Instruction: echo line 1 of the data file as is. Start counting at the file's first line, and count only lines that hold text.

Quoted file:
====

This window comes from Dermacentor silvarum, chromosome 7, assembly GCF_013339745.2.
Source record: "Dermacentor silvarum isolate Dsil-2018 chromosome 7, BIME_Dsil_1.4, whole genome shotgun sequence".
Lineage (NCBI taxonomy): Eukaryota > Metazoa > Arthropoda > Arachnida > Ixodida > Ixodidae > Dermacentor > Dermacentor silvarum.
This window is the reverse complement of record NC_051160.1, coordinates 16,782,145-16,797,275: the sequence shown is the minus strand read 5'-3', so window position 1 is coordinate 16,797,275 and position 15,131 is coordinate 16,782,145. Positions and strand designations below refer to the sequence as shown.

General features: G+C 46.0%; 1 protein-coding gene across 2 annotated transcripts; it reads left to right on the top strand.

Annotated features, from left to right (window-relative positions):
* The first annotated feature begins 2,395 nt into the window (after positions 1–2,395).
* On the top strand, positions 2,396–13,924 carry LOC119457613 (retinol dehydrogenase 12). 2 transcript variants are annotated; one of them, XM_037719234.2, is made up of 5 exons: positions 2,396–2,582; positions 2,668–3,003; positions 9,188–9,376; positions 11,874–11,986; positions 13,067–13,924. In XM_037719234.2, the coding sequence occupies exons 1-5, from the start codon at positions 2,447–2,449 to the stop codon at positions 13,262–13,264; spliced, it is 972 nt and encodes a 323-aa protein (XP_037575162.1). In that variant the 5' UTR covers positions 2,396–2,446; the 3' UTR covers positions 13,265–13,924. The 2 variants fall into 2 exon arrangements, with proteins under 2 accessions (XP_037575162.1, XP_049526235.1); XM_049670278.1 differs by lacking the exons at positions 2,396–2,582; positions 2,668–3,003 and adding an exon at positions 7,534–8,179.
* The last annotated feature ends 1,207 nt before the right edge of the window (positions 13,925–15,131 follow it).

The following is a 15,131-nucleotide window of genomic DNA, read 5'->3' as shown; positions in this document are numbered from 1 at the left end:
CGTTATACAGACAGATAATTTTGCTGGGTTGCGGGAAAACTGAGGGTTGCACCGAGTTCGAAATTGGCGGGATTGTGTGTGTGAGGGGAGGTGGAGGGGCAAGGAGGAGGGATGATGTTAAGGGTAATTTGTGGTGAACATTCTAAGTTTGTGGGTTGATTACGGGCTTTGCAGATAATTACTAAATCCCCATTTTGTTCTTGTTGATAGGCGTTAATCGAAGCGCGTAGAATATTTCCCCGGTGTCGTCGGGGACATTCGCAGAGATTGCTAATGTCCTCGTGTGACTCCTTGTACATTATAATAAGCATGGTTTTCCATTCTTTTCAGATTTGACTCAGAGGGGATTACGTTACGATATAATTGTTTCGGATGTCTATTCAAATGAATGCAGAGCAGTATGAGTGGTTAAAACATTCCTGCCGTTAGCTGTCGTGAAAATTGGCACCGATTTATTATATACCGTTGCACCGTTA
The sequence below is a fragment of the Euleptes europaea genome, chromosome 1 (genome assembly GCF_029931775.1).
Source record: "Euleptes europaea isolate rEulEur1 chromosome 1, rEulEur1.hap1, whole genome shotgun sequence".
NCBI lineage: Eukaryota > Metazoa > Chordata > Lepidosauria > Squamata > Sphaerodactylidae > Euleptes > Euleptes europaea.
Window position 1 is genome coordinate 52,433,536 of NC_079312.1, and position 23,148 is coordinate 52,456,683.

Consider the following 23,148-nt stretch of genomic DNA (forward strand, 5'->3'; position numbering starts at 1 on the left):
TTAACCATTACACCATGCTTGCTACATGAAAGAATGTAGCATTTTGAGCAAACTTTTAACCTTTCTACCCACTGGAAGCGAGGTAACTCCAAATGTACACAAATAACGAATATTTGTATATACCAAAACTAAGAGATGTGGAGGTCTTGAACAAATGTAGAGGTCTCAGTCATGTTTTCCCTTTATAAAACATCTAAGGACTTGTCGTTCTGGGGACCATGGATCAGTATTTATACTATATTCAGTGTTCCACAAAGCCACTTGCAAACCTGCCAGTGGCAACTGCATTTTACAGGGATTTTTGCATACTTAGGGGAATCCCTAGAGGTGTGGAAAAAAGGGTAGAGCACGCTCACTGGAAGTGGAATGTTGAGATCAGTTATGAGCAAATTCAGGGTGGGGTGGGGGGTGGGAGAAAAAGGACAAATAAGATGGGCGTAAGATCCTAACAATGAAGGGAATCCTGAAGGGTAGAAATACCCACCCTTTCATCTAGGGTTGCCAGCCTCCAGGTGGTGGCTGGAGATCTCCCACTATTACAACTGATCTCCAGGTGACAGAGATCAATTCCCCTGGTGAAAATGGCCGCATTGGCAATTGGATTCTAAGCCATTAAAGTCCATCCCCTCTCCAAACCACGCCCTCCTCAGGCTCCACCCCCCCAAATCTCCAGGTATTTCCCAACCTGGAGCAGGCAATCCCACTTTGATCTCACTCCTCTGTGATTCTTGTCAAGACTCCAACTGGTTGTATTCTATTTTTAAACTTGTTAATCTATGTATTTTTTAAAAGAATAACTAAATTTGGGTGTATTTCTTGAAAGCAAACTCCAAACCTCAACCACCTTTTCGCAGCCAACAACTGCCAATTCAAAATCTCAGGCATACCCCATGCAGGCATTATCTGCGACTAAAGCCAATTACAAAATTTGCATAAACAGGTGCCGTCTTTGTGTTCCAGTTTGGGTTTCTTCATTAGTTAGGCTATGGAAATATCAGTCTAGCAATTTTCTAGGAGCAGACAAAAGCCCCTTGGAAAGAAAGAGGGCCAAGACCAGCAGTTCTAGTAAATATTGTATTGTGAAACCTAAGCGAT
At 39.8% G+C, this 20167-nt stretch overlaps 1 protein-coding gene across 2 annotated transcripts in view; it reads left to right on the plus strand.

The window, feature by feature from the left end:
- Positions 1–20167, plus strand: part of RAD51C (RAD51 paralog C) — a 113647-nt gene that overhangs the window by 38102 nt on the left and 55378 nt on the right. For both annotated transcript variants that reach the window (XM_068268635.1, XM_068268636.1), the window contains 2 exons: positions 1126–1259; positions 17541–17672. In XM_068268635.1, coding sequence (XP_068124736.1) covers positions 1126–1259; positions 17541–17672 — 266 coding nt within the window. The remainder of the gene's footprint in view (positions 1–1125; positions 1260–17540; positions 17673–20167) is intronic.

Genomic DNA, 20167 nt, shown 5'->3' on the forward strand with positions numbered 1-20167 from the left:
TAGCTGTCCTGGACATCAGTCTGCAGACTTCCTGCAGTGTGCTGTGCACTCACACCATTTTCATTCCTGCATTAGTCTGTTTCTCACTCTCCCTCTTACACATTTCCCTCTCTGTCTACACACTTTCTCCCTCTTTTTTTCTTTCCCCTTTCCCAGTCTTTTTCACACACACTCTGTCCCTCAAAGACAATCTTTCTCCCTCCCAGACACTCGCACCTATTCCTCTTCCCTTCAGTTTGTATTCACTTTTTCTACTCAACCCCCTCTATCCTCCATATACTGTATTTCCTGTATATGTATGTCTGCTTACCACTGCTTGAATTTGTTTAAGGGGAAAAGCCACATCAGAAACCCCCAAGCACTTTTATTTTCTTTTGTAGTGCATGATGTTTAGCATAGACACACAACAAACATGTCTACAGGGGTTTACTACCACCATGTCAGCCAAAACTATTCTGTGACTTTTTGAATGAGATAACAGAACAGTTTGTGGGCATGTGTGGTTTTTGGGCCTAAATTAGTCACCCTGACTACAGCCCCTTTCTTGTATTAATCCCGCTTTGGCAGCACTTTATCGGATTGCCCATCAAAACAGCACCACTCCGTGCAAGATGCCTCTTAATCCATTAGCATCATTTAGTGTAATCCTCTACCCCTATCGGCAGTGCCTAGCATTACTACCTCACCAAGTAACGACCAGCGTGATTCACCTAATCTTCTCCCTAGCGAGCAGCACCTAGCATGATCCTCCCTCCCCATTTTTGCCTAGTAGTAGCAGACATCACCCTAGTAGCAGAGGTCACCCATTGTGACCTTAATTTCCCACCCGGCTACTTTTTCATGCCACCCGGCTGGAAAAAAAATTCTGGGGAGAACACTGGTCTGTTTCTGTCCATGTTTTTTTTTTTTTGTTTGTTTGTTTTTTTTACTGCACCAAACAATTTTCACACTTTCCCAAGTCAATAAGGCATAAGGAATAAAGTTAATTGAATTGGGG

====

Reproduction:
This window comes from Dermacentor silvarum, chromosome 7, assembly GCF_013339745.2.